Ahead of his hometown show on Wednesday, Conor Oberst talks about perceptions, his conversational style and his major-label album release.
Conor Oberst — indie rock star, so-called “voice of a generation” and one of Omaha’s biggest musical exports — is back.
Best known as the frontman of celebrated indie rock band Bright Eyes, Oberst returns as a solo musician with a confessional album, “Upside Down Mountain,” that tackles death, fame and love.
The album is a big step for Oberst. It’s his first on a major label. It’s his first true solo album (two earlier efforts were with the Mystic Valley Band).
In a recent interview — his first with The World-Herald since 2010 — Oberst reflected on the past, the future and memories, all things that come into play on his songs.
“It’s not exactly a new theme for me,” he said in an email. “I’m pretty sentimental, even though I always want to keep moving forward.”
He added: “Bit of a contradiction, I guess.”
Now 34, Oberst still battles a bit with his younger self. As a teenager attending Creighton Prep in 1993, he released his first collection of songs, “Water.” His subsequent albums were released on Saddle Creek Records when he was still a teen, and he admits he doesn’t relate to a lot of that material anymore.
Some hold up better than others, he explained, and those will still make it into his live sets.
“The rest are best left in the past,” he said.
“Upside Down Mountain” does away with the cryptic lyricism of recent Bright Eyes releases, Oberst said.
“I wouldn’t call it ‘confessional’ because much of what I write is not autobiographical,” he said. “I prefer the word ‘conversational.’ ”
Oberst often looks to the past in his new songs, he said, adding that it’s tough for him to live in the moment.
“I think that is just human nature, and a lot of people have a nostalgia for times they never even lived in, which is interesting,” he said.
Oberst has long struggled with people’s perception of him. Called a boy genius, the next Dylan and the voice of a generation, Oberst has a little fun dropping the line “I hope I’m forgotten when I die” on his new album.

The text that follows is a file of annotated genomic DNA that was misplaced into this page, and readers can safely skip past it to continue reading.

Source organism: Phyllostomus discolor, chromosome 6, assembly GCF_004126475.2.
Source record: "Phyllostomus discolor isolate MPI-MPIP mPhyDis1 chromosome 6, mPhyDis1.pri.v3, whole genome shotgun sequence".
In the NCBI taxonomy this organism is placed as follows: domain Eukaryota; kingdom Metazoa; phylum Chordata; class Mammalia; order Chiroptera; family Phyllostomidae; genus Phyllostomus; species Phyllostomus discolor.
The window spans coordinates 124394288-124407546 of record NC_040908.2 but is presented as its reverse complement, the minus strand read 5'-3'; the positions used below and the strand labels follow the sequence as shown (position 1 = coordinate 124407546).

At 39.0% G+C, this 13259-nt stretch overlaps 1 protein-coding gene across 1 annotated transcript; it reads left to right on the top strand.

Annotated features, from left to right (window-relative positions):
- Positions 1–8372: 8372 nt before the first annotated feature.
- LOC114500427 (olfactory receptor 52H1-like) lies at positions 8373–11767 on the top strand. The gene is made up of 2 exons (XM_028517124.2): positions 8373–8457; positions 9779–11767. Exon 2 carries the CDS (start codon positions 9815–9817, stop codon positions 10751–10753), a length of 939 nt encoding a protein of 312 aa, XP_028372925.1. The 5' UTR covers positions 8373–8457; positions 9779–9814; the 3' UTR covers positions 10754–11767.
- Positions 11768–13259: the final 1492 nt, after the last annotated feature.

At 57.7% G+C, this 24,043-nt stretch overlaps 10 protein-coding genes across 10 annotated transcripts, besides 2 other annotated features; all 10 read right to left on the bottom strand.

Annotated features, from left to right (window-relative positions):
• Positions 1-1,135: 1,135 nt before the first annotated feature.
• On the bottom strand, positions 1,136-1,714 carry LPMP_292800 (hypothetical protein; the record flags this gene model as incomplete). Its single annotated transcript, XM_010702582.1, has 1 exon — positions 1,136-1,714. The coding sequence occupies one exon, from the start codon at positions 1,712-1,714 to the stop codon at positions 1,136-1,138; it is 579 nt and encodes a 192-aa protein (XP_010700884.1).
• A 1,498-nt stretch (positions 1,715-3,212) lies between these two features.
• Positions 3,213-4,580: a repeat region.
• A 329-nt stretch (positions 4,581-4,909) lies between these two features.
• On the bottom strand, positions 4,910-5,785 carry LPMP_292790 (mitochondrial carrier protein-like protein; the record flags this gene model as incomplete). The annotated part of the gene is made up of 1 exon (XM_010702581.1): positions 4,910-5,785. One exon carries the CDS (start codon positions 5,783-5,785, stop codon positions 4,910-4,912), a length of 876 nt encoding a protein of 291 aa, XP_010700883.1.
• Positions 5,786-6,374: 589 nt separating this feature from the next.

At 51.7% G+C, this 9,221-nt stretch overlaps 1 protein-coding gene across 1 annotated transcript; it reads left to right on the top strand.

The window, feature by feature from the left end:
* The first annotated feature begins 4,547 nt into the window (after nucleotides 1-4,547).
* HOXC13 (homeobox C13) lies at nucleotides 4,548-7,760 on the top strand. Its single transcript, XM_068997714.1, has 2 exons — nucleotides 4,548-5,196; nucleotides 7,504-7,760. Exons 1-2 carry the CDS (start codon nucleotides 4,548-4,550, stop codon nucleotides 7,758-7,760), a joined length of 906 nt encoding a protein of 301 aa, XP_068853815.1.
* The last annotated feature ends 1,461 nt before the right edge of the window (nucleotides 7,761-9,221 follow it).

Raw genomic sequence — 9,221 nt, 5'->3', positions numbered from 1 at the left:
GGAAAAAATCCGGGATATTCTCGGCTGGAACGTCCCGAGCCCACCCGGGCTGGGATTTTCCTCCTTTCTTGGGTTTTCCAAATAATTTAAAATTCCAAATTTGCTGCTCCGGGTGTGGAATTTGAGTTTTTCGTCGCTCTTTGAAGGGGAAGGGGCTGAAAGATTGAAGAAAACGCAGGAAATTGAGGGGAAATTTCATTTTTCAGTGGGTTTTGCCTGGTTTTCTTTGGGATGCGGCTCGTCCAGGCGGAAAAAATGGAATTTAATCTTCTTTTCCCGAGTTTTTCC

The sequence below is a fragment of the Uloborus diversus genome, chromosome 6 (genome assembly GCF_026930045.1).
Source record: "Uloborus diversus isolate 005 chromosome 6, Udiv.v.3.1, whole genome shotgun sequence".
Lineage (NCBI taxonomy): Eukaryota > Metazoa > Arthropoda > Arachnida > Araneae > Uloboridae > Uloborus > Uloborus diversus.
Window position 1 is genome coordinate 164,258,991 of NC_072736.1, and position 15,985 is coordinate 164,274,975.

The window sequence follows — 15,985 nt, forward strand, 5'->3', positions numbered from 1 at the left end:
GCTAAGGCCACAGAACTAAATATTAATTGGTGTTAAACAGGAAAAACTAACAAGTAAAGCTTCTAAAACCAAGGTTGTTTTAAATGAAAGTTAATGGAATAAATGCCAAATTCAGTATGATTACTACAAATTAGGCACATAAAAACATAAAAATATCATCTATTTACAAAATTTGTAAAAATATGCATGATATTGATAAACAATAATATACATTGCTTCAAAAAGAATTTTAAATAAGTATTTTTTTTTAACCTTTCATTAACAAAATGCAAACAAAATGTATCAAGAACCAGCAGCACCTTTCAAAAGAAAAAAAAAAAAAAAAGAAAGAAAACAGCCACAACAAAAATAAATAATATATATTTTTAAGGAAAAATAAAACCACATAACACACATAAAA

“It is a bit of a snarky line, but it is getting at the idea that if I’m no longer around to actually represent myself, I hope no one talks about me because they will surely get it all wrong,” he said.
Though he hasn’t addressed it in song yet, this past year has been turbulent for the indie star.
In December, a woman publicly accused Oberst of sexually assaulting her more than a decade ago. The accusations were detailed in comments left on the website xoJane and later through her own blog on Tumblr. The woman’s original comments and her Tumblr account have since been deleted.
Oberst shot back with a statement vehemently denying the accusations or that he had ever met the woman.
After she refused requests to publicly retract her statements, Oberst filed a libel lawsuit that seeks $1 million in damages. If he were to win the lawsuit, he said he would distribute the money to charities supporting victims of violence against women.
When asked about how the allegations have affected him and his family, he said he couldn’t comment because of the ongoing case.
“But I will hopefully be able to soon,” he said.
Oberst canceled a tour with Desaparecidos because of the controversy, and the songs for “Upside Down Mountain” were finished during his time off from the road.
“Upside Down Mountain” had a strong debut at No. 19 on the Billboard albums chart. It’s his first on a major label, though record companies have courted him since his first releases.
When Oberst was 22, Nonesuch president David Bither attempted to sign him after hearing Bright Eyes’ much-lauded “Lifted or The Story Is in the Soil, Keep Your Ear to the Ground,” Bither told Spin magazine.
Oberst declined the offer, preferring to stay with his friends at Saddle Creek.
He has had other albums on indie labels Merge Records and Shangri-La Music, but releasing now with a major label was the right step, Oberst said.
He credits Nonesuch, which is a subsidiary of Warner Bros., as being one of the coolest labels in the world.
Saddle Creek and its bands and employees still hold a place in Oberst’s heart, but he needed something different.
“It is complicated because of friendships and shared histories, but life goes on, and I was ready to try something new,” he said.
If you’ve seen a lot of Oberst’s face lately, it’s likely because of the label switch.
His major label debut has come with a major label marketing push. Oberst is this month’s Spin cover story, and he has appeared on “The Tonight Show” and “CBS This Morning” among other radio, TV and web shows.
On Wednesday, he’ll appear in his hometown at Sokol Auditorium. Backing him will be Dawes, another popular indie folk rock band that Oberst met through producer Jonathan Wilson.
“Upside Down Mountain” was recorded with Wilson in Nashville, and Oberst also worked on songs at ARC recording studio in Omaha with Andy LeMaster.
Oberst still calls Omaha home, though he and his wife, Corina Figueroa Escamilla, a musician he met in Mexico and quietly married in 2010, also sometimes reside in New York City.
Oberst said Omaha is admirable for its creative culture and, these days, the large number of places for bands to play.
“When I was a teenager, it didn’t feel that way to me,” he said. “Maybe I wasn’t in the right part of town.”
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